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Researchers study human movement as subjects run in a lab.
Neuromuscular Biomechanics and Health Assessment Lab (NMBHAL)

Neuromuscular Biomechanics and Health Assessment Laboratory

The overall goal of the Neuromuscular Biomechanics and Health Assessment Laboratory's (NMBHAL) research is focused on identifying mechanisms, risk factors and preventive solutions for musculoskeletal injury, with an emphasis on the lower extremity. 

The laboratory maintains programmatic efforts in three focused areas:

  1. Neuroplasticity of musculoskeletal injury and motor control
  2. Neuromuscular control and intervention development
  3. Injury prevention and outcomes.

These areas  function synergistically with the neuroimaging work being the foundation and driver of the other two foci, as it provides mechanistic knowledge to develop new interventions that are in turn tested with assessment of neuromuscular control via biomechanics. The applied clinical arm of the lab represents the final stage of this process with direct pragmatic benefit to the clinical community.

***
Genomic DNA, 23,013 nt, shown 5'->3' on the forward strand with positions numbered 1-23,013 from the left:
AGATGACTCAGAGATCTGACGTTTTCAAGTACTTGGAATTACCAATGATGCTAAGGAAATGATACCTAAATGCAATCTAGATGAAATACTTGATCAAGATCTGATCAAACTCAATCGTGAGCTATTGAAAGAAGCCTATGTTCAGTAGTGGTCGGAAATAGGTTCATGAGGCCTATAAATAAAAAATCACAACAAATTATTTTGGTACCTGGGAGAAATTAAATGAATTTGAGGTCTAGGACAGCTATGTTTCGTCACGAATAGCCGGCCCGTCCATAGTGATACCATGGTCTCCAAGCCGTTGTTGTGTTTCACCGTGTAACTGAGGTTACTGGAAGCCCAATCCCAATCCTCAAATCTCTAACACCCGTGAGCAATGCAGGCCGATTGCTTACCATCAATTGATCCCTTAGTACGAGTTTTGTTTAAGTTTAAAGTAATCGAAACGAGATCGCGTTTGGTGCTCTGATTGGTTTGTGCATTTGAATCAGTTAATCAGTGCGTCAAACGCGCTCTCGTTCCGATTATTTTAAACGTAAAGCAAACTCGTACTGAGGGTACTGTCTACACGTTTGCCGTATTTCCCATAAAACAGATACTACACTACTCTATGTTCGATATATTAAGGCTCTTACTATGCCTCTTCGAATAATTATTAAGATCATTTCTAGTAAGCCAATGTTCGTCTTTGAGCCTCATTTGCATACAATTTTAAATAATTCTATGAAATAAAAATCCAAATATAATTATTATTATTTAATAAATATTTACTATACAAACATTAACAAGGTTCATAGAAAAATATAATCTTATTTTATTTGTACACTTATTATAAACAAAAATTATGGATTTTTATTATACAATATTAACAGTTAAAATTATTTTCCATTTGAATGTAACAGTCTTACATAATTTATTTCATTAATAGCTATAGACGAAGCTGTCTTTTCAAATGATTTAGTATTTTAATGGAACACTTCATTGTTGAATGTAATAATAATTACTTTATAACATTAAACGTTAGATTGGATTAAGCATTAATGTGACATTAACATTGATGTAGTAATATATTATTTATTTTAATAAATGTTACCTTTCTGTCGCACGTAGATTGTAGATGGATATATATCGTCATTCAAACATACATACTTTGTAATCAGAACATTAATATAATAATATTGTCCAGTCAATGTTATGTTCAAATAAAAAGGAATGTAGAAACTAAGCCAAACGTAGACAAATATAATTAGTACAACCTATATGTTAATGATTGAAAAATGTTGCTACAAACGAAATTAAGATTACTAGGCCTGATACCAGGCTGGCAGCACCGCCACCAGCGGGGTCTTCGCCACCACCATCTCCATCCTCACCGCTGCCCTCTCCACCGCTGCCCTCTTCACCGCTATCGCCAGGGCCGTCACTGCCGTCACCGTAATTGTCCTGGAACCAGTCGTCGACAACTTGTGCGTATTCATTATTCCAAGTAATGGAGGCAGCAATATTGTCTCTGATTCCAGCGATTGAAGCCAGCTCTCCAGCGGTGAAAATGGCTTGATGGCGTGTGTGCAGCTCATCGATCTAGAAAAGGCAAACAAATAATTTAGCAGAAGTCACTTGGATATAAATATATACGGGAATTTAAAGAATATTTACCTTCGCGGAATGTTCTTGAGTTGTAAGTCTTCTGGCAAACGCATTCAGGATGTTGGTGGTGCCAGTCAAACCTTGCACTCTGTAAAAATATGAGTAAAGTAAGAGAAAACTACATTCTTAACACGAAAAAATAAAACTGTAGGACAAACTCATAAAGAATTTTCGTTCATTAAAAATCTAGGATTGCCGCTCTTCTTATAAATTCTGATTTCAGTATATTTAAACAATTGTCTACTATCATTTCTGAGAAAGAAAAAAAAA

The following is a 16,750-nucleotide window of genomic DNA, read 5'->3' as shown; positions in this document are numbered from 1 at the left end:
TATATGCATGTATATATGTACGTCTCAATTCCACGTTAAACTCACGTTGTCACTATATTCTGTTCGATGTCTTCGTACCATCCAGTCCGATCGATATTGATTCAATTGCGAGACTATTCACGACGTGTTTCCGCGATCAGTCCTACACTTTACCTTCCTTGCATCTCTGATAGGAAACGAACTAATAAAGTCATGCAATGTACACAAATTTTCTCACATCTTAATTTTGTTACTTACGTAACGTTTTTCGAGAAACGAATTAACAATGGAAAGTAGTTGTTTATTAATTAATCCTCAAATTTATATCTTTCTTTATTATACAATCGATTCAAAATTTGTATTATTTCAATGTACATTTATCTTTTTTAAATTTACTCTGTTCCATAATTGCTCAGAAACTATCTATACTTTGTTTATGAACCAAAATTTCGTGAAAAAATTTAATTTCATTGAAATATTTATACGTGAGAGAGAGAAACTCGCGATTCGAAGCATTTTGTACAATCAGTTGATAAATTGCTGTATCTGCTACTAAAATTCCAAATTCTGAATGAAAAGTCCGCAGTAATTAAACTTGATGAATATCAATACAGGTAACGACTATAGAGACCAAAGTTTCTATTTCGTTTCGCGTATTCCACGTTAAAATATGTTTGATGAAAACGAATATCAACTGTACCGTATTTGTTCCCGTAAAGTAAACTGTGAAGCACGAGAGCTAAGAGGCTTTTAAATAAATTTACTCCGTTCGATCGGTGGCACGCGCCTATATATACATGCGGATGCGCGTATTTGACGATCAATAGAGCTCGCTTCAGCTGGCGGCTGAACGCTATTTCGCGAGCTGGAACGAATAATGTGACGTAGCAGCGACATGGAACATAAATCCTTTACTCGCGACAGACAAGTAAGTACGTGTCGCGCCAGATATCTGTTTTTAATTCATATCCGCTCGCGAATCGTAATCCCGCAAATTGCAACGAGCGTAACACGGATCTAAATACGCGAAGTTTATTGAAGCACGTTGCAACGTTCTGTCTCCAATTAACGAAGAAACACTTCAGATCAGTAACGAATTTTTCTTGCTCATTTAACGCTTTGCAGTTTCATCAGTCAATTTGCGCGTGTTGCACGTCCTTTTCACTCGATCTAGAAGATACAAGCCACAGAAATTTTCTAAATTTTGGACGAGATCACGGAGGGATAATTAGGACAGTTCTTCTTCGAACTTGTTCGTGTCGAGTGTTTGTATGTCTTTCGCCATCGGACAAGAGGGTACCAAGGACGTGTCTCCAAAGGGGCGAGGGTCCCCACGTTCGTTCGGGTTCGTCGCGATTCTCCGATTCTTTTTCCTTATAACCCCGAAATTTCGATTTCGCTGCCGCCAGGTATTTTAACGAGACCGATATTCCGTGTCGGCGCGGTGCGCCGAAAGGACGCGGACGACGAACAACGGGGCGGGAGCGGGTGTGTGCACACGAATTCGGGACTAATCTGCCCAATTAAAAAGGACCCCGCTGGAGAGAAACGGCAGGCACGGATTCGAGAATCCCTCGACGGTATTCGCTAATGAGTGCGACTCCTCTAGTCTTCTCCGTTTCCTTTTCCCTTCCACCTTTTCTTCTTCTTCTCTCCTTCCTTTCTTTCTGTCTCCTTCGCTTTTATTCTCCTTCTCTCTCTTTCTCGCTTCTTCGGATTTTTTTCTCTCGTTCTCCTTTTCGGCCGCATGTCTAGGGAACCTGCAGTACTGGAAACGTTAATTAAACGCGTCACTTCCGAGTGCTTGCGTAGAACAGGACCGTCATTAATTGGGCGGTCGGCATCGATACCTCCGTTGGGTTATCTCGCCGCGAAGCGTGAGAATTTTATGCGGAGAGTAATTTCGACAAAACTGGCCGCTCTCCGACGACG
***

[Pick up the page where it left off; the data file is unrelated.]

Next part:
The neuroimaging research laboratory has an ongoing partnership with a local hospital organization (Holzer) for research access to a 3T MRI for functional neuroimaging studies (Philips Achieva 3 Tesla MRI scanner). Neuroimaging data processing and analysis is available on several high-powered computers with advanced neuroimaging analysis packages including but not limited to: Statistical Parametric Mapping (SPM) software, FMRIB Software Library (FSL) and functional connectivity toolbox (CONN) available.

Students look at biomechanics on a computer together
Chairs sit in the Neuromuscular Biomechanics and Health Assessment Lab

The biomechanics laboratory comprises over 1500 square feet of state-of-the-art research equipment for testing and screening individuals of all ages and skill levels. This facility is designed for motion analysis of sports and daily activities with 16 cameras and three in ground force plates. It includes a 15'x15' open space with a passive optical motion capture system to allow natural walking, running and jumping.

The motor control lab is designed for study of human motion with a 12 camera Vicon 3D kinematic system, 2 embedded force plates, diagnostic ultrasound, and a 16-channel Delsys Trigno wireless EMG system. 

Join the NMBHA Laboratory

Interested in joining the laboratory? We are always seeking highly talented, extremely motivated, and serious scientists to join on team. For doctoral and post-doctoral trainees the expectation is a demonstrated track record of success and prior formal training in sports medicine, neuroscience, biomedical engineering, biomechanics, or related fields.

We have similar expectations for undergraduate students, and undergraduate students are expected to be available for at least 10 hours/week for a minimum of one full year. For more information, contact Dr. Grooms at or Dr. Simon at

Join the Lab